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Sunday, August 23, 1998 Published at 19:11 GMT 20:11 UK


UK

UK says 'embassies bomber' wants chemical weapons

The UK government says Osama bin Laden is planning further bombings

The UK Government has said it has "convincing evidence" that Osama bin Laden, the man said to be behind the attacks on US embassies in East Africa, has been trying to acquire chemical and biological weapons.


George Robertson tells Radio 4's The World This Weekend: We will protect our embassies
Dismissing reported threats from the Saudi dissident and his followers, Defence Secretary George Robertson said he would do everything he could to protect all British citizens abroad from "terrorism" and warned of "dire" consequences if British embassies were bombed.

Speaking on BBC Radio 4's The World This Weekend, Mr Robertson also insisted chemical weapons were being developed at the factory in Sudan flattened by an American missile strike.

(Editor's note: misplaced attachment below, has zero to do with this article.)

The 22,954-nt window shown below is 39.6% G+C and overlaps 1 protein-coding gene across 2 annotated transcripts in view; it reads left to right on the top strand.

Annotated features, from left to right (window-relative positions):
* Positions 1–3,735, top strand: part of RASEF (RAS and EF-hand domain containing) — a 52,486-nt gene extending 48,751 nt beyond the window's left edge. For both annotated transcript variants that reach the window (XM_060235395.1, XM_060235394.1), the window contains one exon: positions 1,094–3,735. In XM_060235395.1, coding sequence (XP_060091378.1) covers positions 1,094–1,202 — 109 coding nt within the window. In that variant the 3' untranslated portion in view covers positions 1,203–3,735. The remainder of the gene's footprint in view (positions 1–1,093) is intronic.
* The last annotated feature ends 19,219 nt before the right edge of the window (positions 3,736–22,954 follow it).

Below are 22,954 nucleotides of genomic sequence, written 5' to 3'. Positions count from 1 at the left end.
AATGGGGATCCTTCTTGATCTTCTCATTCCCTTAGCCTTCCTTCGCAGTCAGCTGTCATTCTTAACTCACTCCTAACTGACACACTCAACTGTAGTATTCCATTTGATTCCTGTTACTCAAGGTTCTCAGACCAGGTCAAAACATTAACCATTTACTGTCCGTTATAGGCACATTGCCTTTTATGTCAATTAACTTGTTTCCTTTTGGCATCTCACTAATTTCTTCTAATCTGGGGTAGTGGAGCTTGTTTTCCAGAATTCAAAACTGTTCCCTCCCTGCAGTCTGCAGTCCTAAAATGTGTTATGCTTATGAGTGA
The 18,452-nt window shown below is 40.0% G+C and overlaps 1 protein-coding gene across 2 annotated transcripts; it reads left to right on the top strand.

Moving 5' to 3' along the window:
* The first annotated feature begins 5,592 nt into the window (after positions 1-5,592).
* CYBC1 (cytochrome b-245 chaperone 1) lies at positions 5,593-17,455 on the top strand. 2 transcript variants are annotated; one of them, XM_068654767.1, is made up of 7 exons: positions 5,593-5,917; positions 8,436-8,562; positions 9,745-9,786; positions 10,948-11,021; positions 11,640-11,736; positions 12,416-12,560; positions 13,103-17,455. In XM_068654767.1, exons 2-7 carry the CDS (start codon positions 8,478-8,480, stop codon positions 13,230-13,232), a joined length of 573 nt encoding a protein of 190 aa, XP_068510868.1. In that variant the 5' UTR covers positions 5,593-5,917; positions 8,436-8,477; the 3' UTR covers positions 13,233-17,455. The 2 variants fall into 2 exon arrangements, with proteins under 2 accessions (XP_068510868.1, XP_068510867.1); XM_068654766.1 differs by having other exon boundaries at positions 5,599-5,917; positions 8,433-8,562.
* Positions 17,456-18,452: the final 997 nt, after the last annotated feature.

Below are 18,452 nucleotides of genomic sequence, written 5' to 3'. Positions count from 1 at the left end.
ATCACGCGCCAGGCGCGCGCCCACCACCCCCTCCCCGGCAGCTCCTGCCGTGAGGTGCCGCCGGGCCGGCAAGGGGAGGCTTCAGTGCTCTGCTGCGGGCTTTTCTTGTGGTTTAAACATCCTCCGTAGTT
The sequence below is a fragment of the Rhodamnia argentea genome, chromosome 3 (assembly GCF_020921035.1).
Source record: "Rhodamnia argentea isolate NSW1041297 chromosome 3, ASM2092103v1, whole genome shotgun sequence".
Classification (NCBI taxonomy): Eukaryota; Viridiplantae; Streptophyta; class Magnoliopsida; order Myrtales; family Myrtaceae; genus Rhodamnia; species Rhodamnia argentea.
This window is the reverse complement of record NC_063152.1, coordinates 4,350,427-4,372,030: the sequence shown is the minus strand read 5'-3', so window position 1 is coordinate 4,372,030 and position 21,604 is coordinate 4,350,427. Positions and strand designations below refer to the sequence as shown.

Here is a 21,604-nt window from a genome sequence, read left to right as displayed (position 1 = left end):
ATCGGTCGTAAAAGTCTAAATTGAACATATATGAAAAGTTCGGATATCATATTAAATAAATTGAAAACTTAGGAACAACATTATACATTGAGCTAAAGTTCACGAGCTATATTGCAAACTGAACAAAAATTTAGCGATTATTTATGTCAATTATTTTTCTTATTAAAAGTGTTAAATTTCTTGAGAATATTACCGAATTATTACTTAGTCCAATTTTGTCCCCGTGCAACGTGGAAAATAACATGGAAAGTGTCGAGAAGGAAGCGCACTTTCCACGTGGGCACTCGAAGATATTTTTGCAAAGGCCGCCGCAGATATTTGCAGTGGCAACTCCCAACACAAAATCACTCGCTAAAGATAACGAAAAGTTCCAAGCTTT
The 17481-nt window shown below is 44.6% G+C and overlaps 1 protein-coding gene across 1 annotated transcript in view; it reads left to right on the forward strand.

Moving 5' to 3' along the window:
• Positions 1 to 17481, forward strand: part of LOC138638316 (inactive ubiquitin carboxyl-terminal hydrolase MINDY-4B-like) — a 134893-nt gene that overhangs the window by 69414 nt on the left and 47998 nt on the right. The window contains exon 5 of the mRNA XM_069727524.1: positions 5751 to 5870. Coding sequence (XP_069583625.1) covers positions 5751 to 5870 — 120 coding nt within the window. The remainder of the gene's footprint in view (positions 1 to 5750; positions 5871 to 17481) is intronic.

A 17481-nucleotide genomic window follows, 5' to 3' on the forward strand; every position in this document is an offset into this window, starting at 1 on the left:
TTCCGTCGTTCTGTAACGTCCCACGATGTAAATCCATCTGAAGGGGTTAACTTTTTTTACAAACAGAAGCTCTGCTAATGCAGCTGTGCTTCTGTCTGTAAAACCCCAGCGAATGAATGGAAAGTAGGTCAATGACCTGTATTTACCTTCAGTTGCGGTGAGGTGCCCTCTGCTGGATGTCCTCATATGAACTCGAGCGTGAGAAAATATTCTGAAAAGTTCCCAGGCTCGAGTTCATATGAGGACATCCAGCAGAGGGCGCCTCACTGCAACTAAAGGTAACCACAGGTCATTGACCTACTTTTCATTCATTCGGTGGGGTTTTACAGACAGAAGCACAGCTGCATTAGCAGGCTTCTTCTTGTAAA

[ image:  ]
"We have independent evidence ourselves that Bin Laden and others were seeking to acquire chemical and biological weapons in order to prosecute the kind of campaign that we know they were involved in," he said.

The defence secretary said it was not easy to distinguish between an ordinary chemical plant and one that could make toxins that could be used against civilians.

"But the Americans have that convincing evidence and that led them to make the attack that they did.

"They also had the same evidence that we had independently acquired that Bin Laden was involved in the east African bomb atrocities and that he had plans for more such atrocities."

The Ministry of Defence declined to give any further details of the evidence.

"We wouldn't comment on intelligence matters," a spokesman said.

'Staying put'


[ image: The Sudanese authorities say the bombed factory produced medicines]
The Sudanese authorities say the bombed factory produced medicines
The authorities in Khartoum, who have denied any "terrorist" link, have asked the United Nations to organise an inspection to disprove American and British allegations.

The strikes have provoked outrage and demonstrations across the Muslim world.

Staff in the British Embassy in Sudan announced on Sunday they would be "staying put" despite the possibility of further violence.

The embassy was attacked by a stone-throwing mob on Saturday.





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